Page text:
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Amazon reports sales and profit shortfall in 3Q

NEW YORK >> Amazon is forecasting revenue growth for the holiday quarter that is below analysts’ expectations, the latest evidence that the pandemic-induced online splurging is easing.

The disappointing forecast, announced today, comes as the Seattle-based online behemoth posted profits and revenue for the third quarter that also fell short of Wall Street estimates. Amazon also said it expects to incur several billions of dollars in extra costs in labor and other expenses as it deals with supply chain snarls and labor shortages.

“We’ve always said that when confronted with the choice between optimizing for short-term profits versus what’s best for customers over the long term, we will choose the latter — and you can see that during every phase of this pandemic,” said Andy Jassy in looking back at his first full quarter as CEO.

Jassy succeeded founder Jeff Bezos in that role in July. Bezos is now executive chairman.

Amazon is one of the few retailers that has prospered during the pandemic. As physical stores selling non-essential goods temporarily or permanently closed, people stuck at home turned to Amazon for everything from groceries to cleaning supplies. To respond to a surge in demand, the company said it nearly doubled the size of its fulfillment network since the pandemic began.

But Amazon is seeing a slowdown in sales growth as a result of the company lapping against last year’s huge pandemic-induced shopping binges. The slowdown also reflects that people, particularly in Europe and the U.S., are more mobile and are doing other things besides shopping online.

The company reported a profit of $6.2 billion, or $6.12 per share for the three-month period ended Sept. 30 compared with a profit of $6.3 billion, or $12.37 per share a share, during the year-ago period. Revenue jumped 15% to $110.8 billion.

Analysts surveyed by FactSet on average expected $111.55 billion in quarterly revenue and per-share earnings of $8.90.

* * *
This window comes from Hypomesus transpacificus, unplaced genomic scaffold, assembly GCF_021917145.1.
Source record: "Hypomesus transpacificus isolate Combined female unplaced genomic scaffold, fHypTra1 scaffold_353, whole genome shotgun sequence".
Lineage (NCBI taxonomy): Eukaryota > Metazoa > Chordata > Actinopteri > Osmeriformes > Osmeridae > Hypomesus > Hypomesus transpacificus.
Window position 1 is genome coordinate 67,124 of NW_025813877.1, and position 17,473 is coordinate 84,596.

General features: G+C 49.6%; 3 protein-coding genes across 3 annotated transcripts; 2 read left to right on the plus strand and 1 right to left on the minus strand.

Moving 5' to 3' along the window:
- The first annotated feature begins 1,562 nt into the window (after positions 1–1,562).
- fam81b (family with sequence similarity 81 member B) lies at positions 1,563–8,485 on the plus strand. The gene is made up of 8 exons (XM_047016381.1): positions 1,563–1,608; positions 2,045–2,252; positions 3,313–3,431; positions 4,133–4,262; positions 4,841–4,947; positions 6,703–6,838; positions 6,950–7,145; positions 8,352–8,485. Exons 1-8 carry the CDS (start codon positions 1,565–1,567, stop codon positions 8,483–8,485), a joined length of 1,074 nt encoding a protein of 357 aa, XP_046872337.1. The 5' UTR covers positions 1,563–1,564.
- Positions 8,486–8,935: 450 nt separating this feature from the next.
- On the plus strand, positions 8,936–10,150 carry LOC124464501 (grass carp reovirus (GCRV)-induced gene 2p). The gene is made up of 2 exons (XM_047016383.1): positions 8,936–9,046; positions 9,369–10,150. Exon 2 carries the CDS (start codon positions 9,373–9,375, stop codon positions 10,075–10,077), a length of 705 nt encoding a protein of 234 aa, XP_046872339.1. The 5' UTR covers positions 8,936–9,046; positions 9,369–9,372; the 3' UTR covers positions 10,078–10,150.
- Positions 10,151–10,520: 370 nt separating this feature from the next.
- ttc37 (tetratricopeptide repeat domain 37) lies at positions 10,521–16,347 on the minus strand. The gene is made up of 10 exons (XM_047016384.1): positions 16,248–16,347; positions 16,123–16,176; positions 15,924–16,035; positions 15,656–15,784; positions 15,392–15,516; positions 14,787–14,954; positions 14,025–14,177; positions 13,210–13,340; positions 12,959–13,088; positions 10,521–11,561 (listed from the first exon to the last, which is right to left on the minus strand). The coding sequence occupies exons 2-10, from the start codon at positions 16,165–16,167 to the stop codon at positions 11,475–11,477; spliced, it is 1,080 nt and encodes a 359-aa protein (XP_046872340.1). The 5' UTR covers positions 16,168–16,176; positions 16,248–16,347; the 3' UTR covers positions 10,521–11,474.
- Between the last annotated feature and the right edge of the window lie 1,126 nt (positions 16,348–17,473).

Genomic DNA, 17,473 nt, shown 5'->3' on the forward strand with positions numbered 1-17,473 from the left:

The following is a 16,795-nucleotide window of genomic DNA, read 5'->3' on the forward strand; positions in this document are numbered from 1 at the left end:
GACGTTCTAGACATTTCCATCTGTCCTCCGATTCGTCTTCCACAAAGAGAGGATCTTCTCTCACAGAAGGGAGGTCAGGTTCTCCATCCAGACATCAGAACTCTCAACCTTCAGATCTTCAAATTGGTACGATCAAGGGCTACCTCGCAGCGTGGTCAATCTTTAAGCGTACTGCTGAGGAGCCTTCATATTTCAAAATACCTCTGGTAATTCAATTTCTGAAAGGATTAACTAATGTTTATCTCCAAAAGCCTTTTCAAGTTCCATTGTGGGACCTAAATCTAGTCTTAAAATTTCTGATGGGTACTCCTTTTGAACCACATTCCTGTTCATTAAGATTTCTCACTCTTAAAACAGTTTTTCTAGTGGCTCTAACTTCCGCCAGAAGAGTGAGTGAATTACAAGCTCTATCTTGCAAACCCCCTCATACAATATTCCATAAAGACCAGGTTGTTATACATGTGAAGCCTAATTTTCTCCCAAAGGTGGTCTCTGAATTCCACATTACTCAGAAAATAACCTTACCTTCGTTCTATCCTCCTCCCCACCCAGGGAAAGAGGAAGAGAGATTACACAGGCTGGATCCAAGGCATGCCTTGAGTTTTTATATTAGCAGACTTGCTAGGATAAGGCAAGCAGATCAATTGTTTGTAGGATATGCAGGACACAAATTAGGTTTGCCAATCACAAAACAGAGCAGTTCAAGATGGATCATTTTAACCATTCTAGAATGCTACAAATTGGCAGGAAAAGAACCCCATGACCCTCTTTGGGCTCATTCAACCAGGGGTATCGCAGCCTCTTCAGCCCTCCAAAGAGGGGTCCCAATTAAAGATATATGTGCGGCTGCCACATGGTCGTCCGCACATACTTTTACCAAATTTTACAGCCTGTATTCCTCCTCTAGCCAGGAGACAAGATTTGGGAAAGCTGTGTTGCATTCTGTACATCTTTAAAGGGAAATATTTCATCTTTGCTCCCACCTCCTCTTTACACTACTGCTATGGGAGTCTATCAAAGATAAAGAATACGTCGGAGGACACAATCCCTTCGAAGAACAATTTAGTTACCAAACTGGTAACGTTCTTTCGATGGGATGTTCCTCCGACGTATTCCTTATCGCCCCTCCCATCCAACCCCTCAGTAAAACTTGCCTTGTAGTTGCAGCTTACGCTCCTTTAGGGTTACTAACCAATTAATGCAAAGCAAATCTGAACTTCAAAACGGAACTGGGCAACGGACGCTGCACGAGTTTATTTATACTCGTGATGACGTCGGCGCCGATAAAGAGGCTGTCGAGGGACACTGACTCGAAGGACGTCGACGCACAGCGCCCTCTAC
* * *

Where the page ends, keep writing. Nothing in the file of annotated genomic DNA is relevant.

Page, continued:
In July, Amazon warned that revenue would be in the range of $106 billion to $112 billion for the third quarter. Still, the quarter marks the fourth consecutive one of revenue topping $100 billion.

Amazon’s other businesses expanded, too. Sales at its cloud-computing business, which helps power the online operations of Netflix, McDonald’s and other companies, grew 39% in the quarter. And at its unit that includes its advertising business, where brands pay to get their products to show up first when shoppers search on the site, sales rose 49%.

Amazon continues to add more businesses to its empire even as regulators around the world scrutinize the company’s business practices.

In May, Amazon announced it was buying MGM, the movie and TV studio behind James Bond, “Legally Blonde” and “Shark Tank,” with the goal of filling its video streaming service with more material to watch.

The report comes as House lawmakers are threatening to seek a criminal investigation of Amazon, saying the tech giant has a “final chance” to correct its executives’ previous testimony on its competition practices.

The lawmakers sent a letter this month to Jassy saying they were giving the company until Nov. 1 to “correct the record” and provide new documents and evidence. The missive marks an escalation in the bipartisan battle against Amazon by the House Judiciary Committee panel that has investigated the market dominance of Big Tech.

The letter says the antitrust subcommittee is considering referring the case to the Justice Department for criminal investigation. It accuses the world’s biggest online retailer of at least misleading Congress and possibly outright lying.

On Monday, the National Labor Relations Board said there was sufficient interest to form a union at an Amazon distribution center in New York, after labor organizers on Monday delivered hundreds of signatures to the agency — a key step in authorizing a vote that could establish the first union at the nation’s largest online retailer.

This is the second unionizing attempt in the past year at Amazon. Workers in Alabama resoundingly defeated an effort earlier this year, but organizers there are asking federal officials for a do-over.

The increasing worker unrest comes as Amazon is on a hiring binge. It announced in September it wants to hire 125,000 delivery and warehouse workers and is paying new recruits an average of $18 an hour in a tight job market. That’s in addition to the 150,000 seasonal workers it plans to bring on this season.

Amazon said that its sales for the fourth quarter should be between $130 billion and $140 billion, a growth of between 4% and 12% compared with fourth quarter 2020. Analysts polled by FactSet expect $142.17 billion.

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